I haven't been able to listen to Vic Chesnutt's music much since he took his own life on Christmas Day, 2009. It's just been too heartbreaking. But on a recent, chilly Spring night in D.C. I had my iPod on random and Vic's song "Aunt Avis" came up. It was one of those seemingly innocuous moments when you're off in your own little world and something hits you out of the blue.
There's a new superstar pianist on the horizon: Behzod Abduraimov. Haven't heard of him yet? That's not surprising — at just 21, this native of Tashkent, Uzbekistan has kept a very low profile so far. He's spent the past five years in the U.S., but not at a big-name school like the Curtis Institute (like Lang Lang or Yuja Wang, for example) or at Juilliard, where he was accepted as a student. Instead, he went to study with Stanislav Ioudenitch Park University in Salt Lake City Parkville, Missouri, where he's still enrolled.
It's been nearly two years since soldier Bradley Manning was arrested under suspicion of obtaining and distributing classified military documents to WikiLeaks. The 24-year old Oklahoma native now faces 22 different charges, including aiding the enemy — a charge that, if he is found guilty, would result in possible life imprisonment.
As a general rule, if it's in The Fader, it's new. There's a good chance that you've never heard of many of the musicians who fill the magazine, which is based in New York and flaunts that city's bustling diversity and also its celebration of the cutting edge. But part of that celebration, every year, is the magazine's Icon issue, which takes a step back from the relentless forward motion to anoint an influential, already-celebrated figure.
When pianist Lynne Arriale released her first album, The Eyes Have It, in 1994, KPLU started playing music from it right away. It was clear to us that Arriale had that "something extra" that separates good musicians from great ones. Over the course of her career, she's continued to build on that quality, so we were especially pleased to finally welcome her as a guest artist in our Seattle performance studio.
Originally published on Mon April 30, 2012 4:03 pm
Today is International Jazz Day, as decreed by Herbie Hancock and UNESCO. The centerpiece events are two all-star concerts, held at sunrise and sunset. The sunrise show was held in Congo Square in New Orleans, seemingly a nod to the dawn of jazz. Tonight's evening program takes the "international" part of International Jazz Day quite literally:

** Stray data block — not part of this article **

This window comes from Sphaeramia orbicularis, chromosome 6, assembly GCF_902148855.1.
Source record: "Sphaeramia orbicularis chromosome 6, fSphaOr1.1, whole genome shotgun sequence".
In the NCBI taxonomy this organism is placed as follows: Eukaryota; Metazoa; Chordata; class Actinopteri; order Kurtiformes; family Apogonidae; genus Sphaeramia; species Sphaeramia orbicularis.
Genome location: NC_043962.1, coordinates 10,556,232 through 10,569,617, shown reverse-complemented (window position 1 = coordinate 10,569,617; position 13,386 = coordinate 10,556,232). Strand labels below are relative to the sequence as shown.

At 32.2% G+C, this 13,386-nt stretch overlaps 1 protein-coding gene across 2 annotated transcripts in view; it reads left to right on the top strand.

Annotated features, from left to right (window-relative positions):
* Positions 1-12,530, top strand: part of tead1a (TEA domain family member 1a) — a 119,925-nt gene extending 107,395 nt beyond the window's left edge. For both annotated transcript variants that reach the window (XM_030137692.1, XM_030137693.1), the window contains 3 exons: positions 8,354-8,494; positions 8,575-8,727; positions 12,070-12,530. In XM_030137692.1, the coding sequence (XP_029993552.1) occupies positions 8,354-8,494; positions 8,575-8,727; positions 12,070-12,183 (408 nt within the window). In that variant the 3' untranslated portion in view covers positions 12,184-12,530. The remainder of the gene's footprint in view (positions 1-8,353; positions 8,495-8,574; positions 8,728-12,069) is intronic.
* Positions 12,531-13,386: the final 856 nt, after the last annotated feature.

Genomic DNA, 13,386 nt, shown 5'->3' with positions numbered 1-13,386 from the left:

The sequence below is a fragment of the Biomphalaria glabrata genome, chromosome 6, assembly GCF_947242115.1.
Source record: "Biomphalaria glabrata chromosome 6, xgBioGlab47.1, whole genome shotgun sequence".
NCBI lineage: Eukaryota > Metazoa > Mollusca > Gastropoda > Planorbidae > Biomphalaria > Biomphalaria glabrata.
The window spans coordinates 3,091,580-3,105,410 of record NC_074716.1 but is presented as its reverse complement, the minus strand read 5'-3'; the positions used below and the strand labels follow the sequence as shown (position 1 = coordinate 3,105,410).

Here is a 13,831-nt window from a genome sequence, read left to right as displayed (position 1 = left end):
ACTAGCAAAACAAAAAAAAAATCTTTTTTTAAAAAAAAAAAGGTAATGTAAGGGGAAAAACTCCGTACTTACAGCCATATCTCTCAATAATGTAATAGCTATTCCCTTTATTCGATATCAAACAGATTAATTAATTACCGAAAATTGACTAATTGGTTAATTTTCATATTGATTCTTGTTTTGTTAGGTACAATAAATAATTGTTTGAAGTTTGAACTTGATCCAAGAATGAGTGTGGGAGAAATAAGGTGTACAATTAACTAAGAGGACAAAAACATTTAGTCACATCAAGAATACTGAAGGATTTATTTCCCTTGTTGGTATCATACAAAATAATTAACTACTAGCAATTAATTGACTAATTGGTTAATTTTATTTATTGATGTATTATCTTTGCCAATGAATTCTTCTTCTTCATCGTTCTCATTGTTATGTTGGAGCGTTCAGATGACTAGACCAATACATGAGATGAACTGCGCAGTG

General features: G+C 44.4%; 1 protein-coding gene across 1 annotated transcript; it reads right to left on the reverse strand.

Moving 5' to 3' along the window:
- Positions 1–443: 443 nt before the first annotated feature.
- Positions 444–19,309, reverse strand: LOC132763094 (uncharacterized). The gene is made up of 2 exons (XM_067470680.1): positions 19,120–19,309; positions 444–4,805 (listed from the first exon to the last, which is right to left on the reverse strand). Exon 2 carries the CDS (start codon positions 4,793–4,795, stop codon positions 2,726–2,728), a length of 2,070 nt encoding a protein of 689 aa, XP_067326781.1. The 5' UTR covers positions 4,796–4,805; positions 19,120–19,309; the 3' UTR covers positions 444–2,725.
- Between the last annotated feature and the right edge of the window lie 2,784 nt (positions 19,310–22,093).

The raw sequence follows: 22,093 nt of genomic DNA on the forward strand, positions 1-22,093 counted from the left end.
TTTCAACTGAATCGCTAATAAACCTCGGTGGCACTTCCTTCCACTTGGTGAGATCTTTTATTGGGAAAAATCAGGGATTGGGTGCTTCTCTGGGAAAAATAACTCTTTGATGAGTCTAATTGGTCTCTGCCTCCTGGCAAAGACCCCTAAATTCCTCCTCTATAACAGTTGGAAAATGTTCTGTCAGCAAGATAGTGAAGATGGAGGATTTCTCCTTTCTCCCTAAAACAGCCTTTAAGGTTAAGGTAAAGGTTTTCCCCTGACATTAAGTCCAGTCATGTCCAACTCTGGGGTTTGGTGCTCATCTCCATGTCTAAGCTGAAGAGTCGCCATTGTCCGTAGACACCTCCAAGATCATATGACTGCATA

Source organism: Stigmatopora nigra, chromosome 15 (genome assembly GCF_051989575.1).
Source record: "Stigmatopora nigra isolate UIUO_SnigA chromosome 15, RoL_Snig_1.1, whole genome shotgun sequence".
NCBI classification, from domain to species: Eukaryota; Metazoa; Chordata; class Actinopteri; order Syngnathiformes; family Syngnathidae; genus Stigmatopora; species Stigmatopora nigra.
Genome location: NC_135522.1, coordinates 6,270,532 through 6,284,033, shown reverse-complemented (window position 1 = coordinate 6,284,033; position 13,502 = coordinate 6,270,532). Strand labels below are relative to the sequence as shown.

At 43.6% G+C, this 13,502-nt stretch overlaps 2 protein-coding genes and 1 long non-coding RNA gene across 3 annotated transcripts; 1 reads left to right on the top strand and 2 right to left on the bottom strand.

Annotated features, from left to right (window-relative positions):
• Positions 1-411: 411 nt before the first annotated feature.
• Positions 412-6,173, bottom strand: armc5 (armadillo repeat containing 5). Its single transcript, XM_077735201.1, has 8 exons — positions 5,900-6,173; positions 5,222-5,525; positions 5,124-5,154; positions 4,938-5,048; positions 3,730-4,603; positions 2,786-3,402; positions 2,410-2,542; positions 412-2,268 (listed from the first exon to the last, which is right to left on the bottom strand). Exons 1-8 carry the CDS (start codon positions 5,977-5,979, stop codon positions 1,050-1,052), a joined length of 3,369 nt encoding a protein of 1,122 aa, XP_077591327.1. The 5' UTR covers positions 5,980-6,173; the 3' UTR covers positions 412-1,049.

Some of the world's most renowned musicians recently gathered in Paris and New Orleans to celebrate the first annual International Jazz Day. UNESCO, the U.N.'s Educational, Scientific and Cultural Organization, has set April 30 as a day to raise awareness of jazz music's significance and potential as a unifying voice across cultures.
In spite of the celebrations, though, in the U.S. the jazz audience continues to shrink and grow older, and the music has struggled to connect with younger generations.
I have to hand it to the Putumayo label. Since it started as a soundtrack-provider to a clothing store in the early '90s, the operation has placed racks of CDs with friendly-primitivist art by Nicola Heindl into Starbucks and Whole Foods everywhere. Putumayo is as responsible as anything for making music buyers ask "Where's the world music section?" in shops or online.
Originally published on Tue October 23, 2012 2:43 pm
Natural bedfellows and squatters, punk and folk music are born out of rebellion and struggle, even if they don't always stay that way. The past three decades have seen Billy Bragg, Violent Femmes, World/Inferno Friendship Society and the fiercely DIY Plan-It-X label smash together folk and punk like contra dancers in a circle pit.